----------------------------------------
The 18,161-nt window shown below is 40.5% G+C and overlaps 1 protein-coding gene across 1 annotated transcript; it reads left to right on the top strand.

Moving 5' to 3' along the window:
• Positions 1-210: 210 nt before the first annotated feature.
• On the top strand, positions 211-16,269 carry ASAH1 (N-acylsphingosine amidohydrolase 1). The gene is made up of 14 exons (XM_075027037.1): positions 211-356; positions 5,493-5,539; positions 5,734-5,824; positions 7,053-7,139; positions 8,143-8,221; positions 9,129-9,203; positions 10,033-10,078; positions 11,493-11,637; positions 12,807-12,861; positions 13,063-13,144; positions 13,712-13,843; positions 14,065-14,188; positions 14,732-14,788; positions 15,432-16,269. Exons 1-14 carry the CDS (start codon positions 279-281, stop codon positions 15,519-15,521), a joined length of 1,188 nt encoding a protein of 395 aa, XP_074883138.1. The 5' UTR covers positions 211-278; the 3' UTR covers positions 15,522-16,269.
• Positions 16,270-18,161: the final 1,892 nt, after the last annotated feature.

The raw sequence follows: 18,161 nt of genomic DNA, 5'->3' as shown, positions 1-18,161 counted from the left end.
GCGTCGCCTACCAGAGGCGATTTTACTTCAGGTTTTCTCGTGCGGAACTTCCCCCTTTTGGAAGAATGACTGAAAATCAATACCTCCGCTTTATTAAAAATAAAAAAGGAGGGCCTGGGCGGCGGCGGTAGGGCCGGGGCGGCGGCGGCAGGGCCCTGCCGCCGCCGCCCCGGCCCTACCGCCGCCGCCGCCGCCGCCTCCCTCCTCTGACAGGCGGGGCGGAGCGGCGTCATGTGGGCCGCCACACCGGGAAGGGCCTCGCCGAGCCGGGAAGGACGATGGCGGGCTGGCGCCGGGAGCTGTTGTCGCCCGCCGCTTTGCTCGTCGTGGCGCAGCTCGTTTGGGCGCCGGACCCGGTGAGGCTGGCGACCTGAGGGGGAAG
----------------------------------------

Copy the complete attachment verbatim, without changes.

The 18,161-nt window shown below is 40.5% G+C and overlaps 1 protein-coding gene across 1 annotated transcript; it reads left to right on the top strand.

Moving 5' to 3' along the window:
• Positions 1-210: 210 nt before the first annotated feature.
• On the top strand, positions 211-16,269 carry ASAH1 (N-acylsphingosine amidohydrolase 1). The gene is made up of 14 exons (XM_075027037.1): positions 211-356; positions 5,493-5,539; positions 5,734-5,824; positions 7,053-7,139; positions 8,143-8,221; positions 9,129-9,203; positions 10,033-10,078; positions 11,493-11,637; positions 12,807-12,861; positions 13,063-13,144; positions 13,712-13,843; positions 14,065-14,188; positions 14,732-14,788; positions 15,432-16,269. Exons 1-14 carry the CDS (start codon positions 279-281, stop codon positions 15,519-15,521), a joined length of 1,188 nt encoding a protein of 395 aa, XP_074883138.1. The 5' UTR covers positions 211-278; the 3' UTR covers positions 15,522-16,269.
• Positions 16,270-18,161: the final 1,892 nt, after the last annotated feature.

The raw sequence follows: 18,161 nt of genomic DNA, 5'->3' as shown, positions 1-18,161 counted from the left end.
GCGTCGCCTACCAGAGGCGATTTTACTTCAGGTTTTCTCGTGCGGAACTTCCCCCTTTTGGAAGAATGACTGAAAATCAATACCTCCGCTTTATTAAAAATAAAAAAGGAGGGCCTGGGCGGCGGCGGTAGGGCCGGGGCGGCGGCGGCAGGGCCCTGCCGCCGCCGCCCCGGCCCTACCGCCGCCGCCGCCGCCGCCTCCCTCCTCTGACAGGCGGGGCGGAGCGGCGTCATGTGGGCCGCCACACCGGGAAGGGCCTCGCCGAGCCGGGAAGGACGATGGCGGGCTGGCGCCGGGAGCTGTTGTCGCCCGCCGCTTTGCTCGTCGTGGCGCAGCTCGTTTGGGCGCCGGACCCGGTGAGGCTGGCGACCTGAGGGGGAAG